Wednesday, September 19, 2012

Puree and Simple

I've said this before about being a producer at Local Roots, but it holds true for being a producer at the outdoor market, too -- end-of-market trades are a wonderful bonus!

Before I started selling at the outdoor market this year, I knew several of the farmers and other folks already.  This year I've had the chance to get to know some of the others a little better, and I've found that pretty much all of them are happy to bargain at the end of the morning for a little homemade bread.

This past weekend, the Cheerful Lady let me know that she had a bag of onion seconds she'd be willing to give me since she knows that (A) I use local produce in my baking and (B) I preserve a lot for winter.  Since I'd already bought a quart of mixed hot peppers from my neighbor at the market, I thought this was a pretty good deal, especially if she were willing to take some leftover bread off my hands.  (She was.)

So I spent time Sunday morning with rubber gloves on my hands as I peeled and chopped onions, then seeded and chopped poblanos, Hungarian wax, and jalapeno peppers.  I pulled out the mini food processor and made batches of pureed onions and peppers together, then packed them into plastic freezer bags for later use in curries and other dishes.

As you can see, I now have a quart bag of onion and poblano puree, and smaller amounts with the other two kinds of hot peppers.  When I'm ready, I should be able to hack a chunk off to throw into a soup pot or to thaw and saute as the precursor to something spicy.  It's all part of my heating plan for the winter.

That was easy!

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Tuesday, September 18, 2012

It's Bean a Good Harvest

Many things about the garden have frustrated me this year, thanks to the oddball weather we've had.  But the two varieties of shell beans I planted have given me good returns.

I finished harvesting the Saturday Night Special beans (like smaller navy or cannellini beans) a couple of weeks ago and finished shelling them last evening.  As you can see, I ended up with a quart of beans for me and a pint for the Contradance Callers as thanks for letting me use their garden space.

The Vermont Cranberry beans are still in the garden as they were planted later, but you can see the first of that harvest drying on the plate.  Such a beautiful color and design!

I will definitely have plenty of dry beans for winter...

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Monday, September 03, 2012

A New Cake on an Old Tradition

In past years, I relied on the Chef Mother to bake me a birthday cake -- her classic carrot cake, studded with walnuts (no raisins, thank you very much) and cloaked in a sweet cream cheese frosting.  Even in a year when she was recovering from a major illness, the cake tradition was carried on by My Fabulous Aunt.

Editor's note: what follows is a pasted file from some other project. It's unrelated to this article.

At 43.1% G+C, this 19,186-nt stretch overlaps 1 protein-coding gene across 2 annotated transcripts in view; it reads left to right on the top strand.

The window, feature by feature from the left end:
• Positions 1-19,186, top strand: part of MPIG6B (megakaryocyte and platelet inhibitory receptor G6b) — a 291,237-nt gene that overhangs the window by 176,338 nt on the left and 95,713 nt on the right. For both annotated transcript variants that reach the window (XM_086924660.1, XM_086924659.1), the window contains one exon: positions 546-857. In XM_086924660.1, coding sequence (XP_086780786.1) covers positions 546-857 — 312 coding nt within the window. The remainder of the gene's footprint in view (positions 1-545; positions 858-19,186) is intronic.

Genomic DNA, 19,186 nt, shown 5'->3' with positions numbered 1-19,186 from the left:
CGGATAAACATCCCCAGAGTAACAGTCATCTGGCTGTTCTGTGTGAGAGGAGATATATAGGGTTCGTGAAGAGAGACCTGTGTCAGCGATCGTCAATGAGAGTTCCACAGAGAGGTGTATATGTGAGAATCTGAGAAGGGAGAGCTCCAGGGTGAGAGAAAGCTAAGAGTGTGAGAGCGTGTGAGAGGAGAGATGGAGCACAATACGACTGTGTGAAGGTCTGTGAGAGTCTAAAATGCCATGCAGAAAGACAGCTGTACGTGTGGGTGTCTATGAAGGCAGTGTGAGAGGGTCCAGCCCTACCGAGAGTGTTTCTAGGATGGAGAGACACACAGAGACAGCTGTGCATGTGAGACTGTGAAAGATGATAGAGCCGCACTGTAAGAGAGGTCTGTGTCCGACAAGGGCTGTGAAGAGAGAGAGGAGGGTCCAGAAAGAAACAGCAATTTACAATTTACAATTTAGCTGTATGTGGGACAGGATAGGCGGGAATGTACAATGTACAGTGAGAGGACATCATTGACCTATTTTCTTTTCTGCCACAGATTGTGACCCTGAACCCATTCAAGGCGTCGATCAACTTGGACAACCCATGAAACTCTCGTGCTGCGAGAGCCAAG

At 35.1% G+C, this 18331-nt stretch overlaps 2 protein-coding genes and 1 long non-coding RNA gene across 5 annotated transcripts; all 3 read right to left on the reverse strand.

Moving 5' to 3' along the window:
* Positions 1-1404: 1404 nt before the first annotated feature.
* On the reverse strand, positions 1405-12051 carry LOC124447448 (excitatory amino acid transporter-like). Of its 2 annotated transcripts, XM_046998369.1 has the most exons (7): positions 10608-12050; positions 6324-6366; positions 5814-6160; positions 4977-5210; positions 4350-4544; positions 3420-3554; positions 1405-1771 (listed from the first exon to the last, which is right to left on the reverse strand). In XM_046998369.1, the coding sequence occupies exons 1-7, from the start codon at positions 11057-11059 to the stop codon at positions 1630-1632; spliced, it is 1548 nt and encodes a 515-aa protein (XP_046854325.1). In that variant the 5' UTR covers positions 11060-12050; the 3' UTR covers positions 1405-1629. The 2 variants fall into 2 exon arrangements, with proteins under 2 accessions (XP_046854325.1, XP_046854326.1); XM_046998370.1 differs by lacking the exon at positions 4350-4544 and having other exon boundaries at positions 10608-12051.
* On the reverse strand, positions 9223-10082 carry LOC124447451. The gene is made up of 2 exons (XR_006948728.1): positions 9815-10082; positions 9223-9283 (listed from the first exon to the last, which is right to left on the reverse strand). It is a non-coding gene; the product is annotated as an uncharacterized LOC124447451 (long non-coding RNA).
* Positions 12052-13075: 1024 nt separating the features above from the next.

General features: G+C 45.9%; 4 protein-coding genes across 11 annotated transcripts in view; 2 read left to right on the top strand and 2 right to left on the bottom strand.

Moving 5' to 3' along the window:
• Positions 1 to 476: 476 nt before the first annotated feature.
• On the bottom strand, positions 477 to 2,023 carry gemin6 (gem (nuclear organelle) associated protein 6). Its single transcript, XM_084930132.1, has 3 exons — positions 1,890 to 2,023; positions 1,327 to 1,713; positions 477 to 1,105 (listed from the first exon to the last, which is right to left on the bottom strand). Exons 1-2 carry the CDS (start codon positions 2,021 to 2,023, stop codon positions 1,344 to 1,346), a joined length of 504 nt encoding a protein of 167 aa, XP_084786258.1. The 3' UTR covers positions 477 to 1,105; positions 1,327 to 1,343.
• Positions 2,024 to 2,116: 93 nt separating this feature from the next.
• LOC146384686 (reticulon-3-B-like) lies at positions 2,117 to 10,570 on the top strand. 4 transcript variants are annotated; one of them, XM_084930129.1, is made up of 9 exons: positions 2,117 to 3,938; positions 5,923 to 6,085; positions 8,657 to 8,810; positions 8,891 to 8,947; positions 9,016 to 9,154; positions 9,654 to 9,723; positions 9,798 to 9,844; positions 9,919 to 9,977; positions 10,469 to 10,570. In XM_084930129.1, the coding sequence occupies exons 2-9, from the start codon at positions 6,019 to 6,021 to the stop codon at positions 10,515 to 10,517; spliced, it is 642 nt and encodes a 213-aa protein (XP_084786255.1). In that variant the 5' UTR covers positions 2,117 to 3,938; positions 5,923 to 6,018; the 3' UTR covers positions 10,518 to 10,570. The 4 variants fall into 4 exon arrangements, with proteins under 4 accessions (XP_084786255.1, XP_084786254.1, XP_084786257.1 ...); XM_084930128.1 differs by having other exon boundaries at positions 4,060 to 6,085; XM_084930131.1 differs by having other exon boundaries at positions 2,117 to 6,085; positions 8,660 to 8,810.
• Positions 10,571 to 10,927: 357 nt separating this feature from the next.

But with the passing of the Chef Mother earlier this summer, I knew it was time to make a change to the tradition.

When, after my mother's death, my dear friend the Southern Belle offered to do whatever I needed to help, I mentioned the tradition to her.  She immediately offered to bake the cake, but I stopped her and told her what I really wanted: to have My Adorable Nephews help me make it.

See, my eldest "nephew," Beaker, has his birthday about a month before mine, and he loves the carrot cake almost as much as I do.  The middle boy, Scooter, celebrates a birthday in March and isn't quite so crazy about the cake (he much prefers my applesauce cake), but he enjoys cooking with me.  And the youngest, Mr. Chatty, was born less than two weeks before my birthday, and though he's three years old, where big brothers lead, he has to follow.

So we took advantage of the Labor Day holiday -- a day off school for them -- to get together and bake.

It started off well enough.  The boys wanted to help shred the carrots and mix the cake, and I was more than happy to let them do most of the work.

But the cake layers decided to stay mostly in the pans when I went to flip them out.  (Don't ever believe in "non-stick" for something like this!)  I managed to scrape out most of it, but I ended up with two pretty scrappy looking layers.  Then the cream cheese frosting turned out softer than usual (probably because I didn't use enough powdered sugar).  And since we wanted to eat the cake after lunch, I ended up frosting a warm, crumbly cake -- and that's just asking for trouble.

Still, we had cake.  And Beaker decided to decorate the top with a "carrot" made from carrot shreds and strips of basil leaves, and I added a circle of walnuts.

It wasn't as smooth looking as the Chef Mother's cakes, but it tasted just as wonderful.  The boys were happy, the Southern Belle and I were happy (we savored extra cake and conversation after the boys ran off to play), and they got to enjoy the leftovers.

And the tradition lives on...

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